A team searching under dense vegetation in the pine flatwoods of the Everglades late last year came upon a slithering sight, the likes of which no one had found before in those parts: 215 pounds of snake.

It was the largest Burmese python ever found in Florida, breaking a record set by the invasive species in 2016 at 140 pounds, according to the Conservancy of Southwest Florida. The reptile had 122 eggs inside her, another record for the state

“We don’t really consider pythons big until they top 100 pounds, so now I need a new description for a 200-pound python,” said Ian Bartoszek, environmental science project manager for the group, an environmental advocacy organization. “It’s just next level for us.”

The search was like a stakeout. The team tracked its target for weeks using a “scout snake,” a male with a tracking device, which was looking to mate. The researchers had to approach at just the right time and angle. An intern with the team, Kyle Findley, dodged a punch from the snake’s body, but Ian Easterling, a biologist, wasn’t so lucky. The 215-pound Burmese python hit him in the face with her balled-up tail.

Once the team members had a solid grip, Easterling swung the snake over his shoulder and took it to a truck.

“She put up a pretty good fight,” he said at a news conference Wednesday.


The conservancy has been following and capturing pythons for nearly 10 years in an effort to protect the native species that live in the Everglades’ ecosystem, Bartoszek said.

Burmese pythons, originally a species from Southeast Asia, actively threaten the native flora and fauna of the Florida ecosystem, where they have thrived, Bartoszek said. The snake has become a predator to many other animals, particularly the white-tailed deer found in wooded areas throughout the United States.

Dwindling deer populations have also increased the threat to the Florida panther, which feeds on the deer, he said. This subspecies of cougar, also Florida’s state animal, is now endangered.

Bartoszek said he and his team were shocked when they found the first 100-pound python in 2014, for that used to be considered on the higher end of the scale. The size of the recent discovery shows that Burmese pythons have continued to feed on more of the local fauna, as they grow with consumption and not necessarily age, he said.

Capturing and studying pythons allows researchers to get closer to an estimate of how many are in the wild, a figure researchers place in the tens of thousands to well over 100,000 in Florida.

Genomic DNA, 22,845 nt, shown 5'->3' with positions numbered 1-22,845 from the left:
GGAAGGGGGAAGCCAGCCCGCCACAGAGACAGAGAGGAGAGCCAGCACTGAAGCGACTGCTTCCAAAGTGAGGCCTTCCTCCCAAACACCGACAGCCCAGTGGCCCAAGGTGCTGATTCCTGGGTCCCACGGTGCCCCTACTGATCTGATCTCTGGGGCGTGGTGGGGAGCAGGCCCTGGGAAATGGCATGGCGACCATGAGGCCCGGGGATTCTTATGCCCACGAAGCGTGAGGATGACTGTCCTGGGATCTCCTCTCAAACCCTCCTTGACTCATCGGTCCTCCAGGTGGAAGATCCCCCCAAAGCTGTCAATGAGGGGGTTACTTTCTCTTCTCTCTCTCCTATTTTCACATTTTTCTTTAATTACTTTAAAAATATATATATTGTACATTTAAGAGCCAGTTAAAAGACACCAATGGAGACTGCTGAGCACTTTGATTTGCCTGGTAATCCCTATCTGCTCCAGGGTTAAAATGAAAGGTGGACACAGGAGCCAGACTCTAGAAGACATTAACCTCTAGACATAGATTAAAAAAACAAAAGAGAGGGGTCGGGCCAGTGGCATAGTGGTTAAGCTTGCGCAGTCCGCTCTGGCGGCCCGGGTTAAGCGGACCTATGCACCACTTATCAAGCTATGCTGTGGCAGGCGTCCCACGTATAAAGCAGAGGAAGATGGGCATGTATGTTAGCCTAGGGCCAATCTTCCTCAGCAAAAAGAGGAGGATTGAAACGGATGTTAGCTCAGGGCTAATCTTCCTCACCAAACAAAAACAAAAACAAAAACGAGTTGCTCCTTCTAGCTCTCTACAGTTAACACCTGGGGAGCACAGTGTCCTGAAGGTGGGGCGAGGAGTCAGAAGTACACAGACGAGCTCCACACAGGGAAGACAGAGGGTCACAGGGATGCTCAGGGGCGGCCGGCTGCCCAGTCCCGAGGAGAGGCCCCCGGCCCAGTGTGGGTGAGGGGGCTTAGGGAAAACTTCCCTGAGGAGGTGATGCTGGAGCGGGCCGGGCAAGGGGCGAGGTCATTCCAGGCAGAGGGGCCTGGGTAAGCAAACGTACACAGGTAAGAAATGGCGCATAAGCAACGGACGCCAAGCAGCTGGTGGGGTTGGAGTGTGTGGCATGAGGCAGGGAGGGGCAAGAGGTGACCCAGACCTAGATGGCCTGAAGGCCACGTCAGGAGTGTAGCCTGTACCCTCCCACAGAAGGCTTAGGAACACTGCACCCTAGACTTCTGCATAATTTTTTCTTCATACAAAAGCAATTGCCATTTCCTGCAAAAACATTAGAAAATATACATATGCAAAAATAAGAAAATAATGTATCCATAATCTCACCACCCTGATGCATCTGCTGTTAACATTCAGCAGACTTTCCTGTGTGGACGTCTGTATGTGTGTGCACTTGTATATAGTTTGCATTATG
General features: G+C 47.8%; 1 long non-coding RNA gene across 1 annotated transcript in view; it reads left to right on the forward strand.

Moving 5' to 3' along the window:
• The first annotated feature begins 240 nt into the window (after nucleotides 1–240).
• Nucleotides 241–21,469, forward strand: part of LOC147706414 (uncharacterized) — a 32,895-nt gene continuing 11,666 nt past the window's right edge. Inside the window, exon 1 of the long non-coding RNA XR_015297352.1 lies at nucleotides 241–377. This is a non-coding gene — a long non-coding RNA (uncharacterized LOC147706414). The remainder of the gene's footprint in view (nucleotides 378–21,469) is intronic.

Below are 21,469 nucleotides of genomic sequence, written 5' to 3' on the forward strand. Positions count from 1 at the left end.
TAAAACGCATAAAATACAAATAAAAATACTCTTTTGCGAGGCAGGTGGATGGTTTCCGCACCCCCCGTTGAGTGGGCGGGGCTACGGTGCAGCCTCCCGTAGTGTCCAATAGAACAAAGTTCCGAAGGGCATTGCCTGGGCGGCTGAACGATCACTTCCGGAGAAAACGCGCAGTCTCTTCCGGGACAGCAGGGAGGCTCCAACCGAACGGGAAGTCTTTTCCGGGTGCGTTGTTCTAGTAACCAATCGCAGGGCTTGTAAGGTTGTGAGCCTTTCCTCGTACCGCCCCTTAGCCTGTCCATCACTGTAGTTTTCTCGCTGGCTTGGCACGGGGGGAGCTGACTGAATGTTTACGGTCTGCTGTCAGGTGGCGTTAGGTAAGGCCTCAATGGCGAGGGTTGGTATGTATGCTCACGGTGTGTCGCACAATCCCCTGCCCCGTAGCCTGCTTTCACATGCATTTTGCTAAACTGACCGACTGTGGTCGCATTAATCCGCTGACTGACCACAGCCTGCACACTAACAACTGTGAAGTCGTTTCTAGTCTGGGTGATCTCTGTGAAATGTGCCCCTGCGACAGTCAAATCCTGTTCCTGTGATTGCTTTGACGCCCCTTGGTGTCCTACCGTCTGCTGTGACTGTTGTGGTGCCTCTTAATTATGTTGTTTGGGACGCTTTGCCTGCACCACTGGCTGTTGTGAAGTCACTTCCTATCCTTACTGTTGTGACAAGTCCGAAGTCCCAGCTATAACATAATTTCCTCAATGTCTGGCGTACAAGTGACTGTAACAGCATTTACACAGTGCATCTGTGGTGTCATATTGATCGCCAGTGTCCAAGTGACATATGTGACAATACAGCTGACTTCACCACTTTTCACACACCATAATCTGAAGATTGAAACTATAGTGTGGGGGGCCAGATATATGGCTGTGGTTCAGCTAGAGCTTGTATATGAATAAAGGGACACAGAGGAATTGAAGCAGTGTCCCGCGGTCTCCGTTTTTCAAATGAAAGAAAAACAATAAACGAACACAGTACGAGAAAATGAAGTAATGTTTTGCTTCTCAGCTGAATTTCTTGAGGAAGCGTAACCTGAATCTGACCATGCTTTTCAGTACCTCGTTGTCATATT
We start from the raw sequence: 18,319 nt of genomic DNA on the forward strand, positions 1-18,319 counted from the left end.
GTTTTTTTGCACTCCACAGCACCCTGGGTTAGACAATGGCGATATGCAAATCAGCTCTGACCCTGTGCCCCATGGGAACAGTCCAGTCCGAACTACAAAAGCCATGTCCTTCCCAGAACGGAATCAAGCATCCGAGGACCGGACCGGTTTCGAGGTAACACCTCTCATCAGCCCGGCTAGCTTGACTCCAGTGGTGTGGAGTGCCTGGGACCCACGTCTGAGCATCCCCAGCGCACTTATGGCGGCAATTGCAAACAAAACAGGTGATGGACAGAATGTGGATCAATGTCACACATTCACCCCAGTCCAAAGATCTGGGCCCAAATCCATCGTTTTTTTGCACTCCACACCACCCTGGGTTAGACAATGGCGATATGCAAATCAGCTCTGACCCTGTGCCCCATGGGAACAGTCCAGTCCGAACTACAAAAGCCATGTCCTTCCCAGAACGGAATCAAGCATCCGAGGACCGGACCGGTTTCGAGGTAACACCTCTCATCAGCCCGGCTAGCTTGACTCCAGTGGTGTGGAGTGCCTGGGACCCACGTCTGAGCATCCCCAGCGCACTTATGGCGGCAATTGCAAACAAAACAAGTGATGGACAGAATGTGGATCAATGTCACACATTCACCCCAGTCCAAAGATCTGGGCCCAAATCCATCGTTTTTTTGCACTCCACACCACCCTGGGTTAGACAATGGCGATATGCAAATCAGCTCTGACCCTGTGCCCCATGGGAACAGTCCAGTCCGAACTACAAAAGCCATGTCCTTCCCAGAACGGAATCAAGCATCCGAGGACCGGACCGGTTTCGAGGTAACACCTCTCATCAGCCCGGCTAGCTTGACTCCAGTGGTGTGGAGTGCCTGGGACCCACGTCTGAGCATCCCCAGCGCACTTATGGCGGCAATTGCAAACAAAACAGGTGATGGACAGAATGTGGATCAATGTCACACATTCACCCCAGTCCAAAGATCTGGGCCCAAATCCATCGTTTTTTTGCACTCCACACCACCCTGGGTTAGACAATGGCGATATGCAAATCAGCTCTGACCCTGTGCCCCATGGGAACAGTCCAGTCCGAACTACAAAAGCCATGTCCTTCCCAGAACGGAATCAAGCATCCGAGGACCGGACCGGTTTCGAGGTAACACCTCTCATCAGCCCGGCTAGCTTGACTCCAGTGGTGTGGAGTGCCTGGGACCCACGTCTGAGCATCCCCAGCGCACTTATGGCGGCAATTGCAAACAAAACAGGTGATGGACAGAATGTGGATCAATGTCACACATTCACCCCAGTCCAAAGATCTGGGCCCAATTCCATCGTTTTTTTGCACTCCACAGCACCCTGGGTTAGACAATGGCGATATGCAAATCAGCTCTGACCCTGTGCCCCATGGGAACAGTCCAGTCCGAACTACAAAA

“You just stop for a second and think, ‘What did it take to make a 215-pound snake?’” Bartoszek said. “And imagine how many more snakes close to that size are out there. There’s probably a bigger snake in the Glades somewhere.”


The snake was captured in December, and the team waited until breeding season was over in March to start measuring and conducting research on the ones they found.

The conservancy uses male snakes — in this case, a specimen they have named Dion — to find the females ensconced in hard-to-reach places, Bartoszek said. The snake hunters place tracking devices on the males and focus on the areas to which they migrate during breeding season, which runs from November to March.

Although the search for pythons can feel like a stakeout (the hunting and catching) and even resemble a crime scene (as researchers look through the contents of pythons’ stomachs), the snake hunters say they have a lot of respect for those carnivores, Bartoszek said.

“It is a remarkable animal, and it’s here from no fault of their own,” he said. “But we realize what’s at stake.”

The Florida Fish and Wildlife Conservation Commission also works to reduce this snake population, said McKayla Spencer, a coordinator for the python program. The agency trains and hires contractors to hunt them; it uses detector dogs; and it has a program in the summer, the Florida Python Challenge, in which the public is encouraged to hunt and remove pythons for a prize. This year’s challenge will run Aug. 5-14.

The state is seeking to improve detection of pythons in the wild, because they are skilled at camouflaging and settling in remote areas, Spencer said.


“We need to try multiple methods, multiple ways to try to control these animals,” she said.

Burmese pythons were introduced to the Everglades in the 1980s by the exotic pet trade industry, but their sale was outlawed in 2012, said Stephen Leatherman, an earth and environment professor at Florida International University in Miami.

People who held the pythons did not always know what to do with them when they became too big to manage, and many released them into the wild. The Burmese python has since taken the spot of the alligator, which is native to Florida, as the top predator in the Everglades.

The Everglades region, which takes up 1.5 million acres in South and Southwest Florida, is a one-of-a-kind freshwater ecosystem surrounded by saw grass, with a slow-moving river in the wet season, according to the National Park System. Its habitats include cypress swamps, wet prairie and mangroves, with diverse species of birds, mammals, reptiles and plants, according to the National Wildlife Federation.

The Burmese python is only one of the threats that endanger that natural resource, said Steve Johnson, a wildlife, ecology and conservation professor at the University of Florida. Water pollution, rising sea levels and urban development, in addition to other invasive species such as the tegu lizard and cane toad, take a toll on the wetlands.

“The Everglades is a globally significant ecosystem — there’s no other Everglades anywhere in the world,” he said. “It’s uniquely Floridian, and it’s important we try to preserve it.”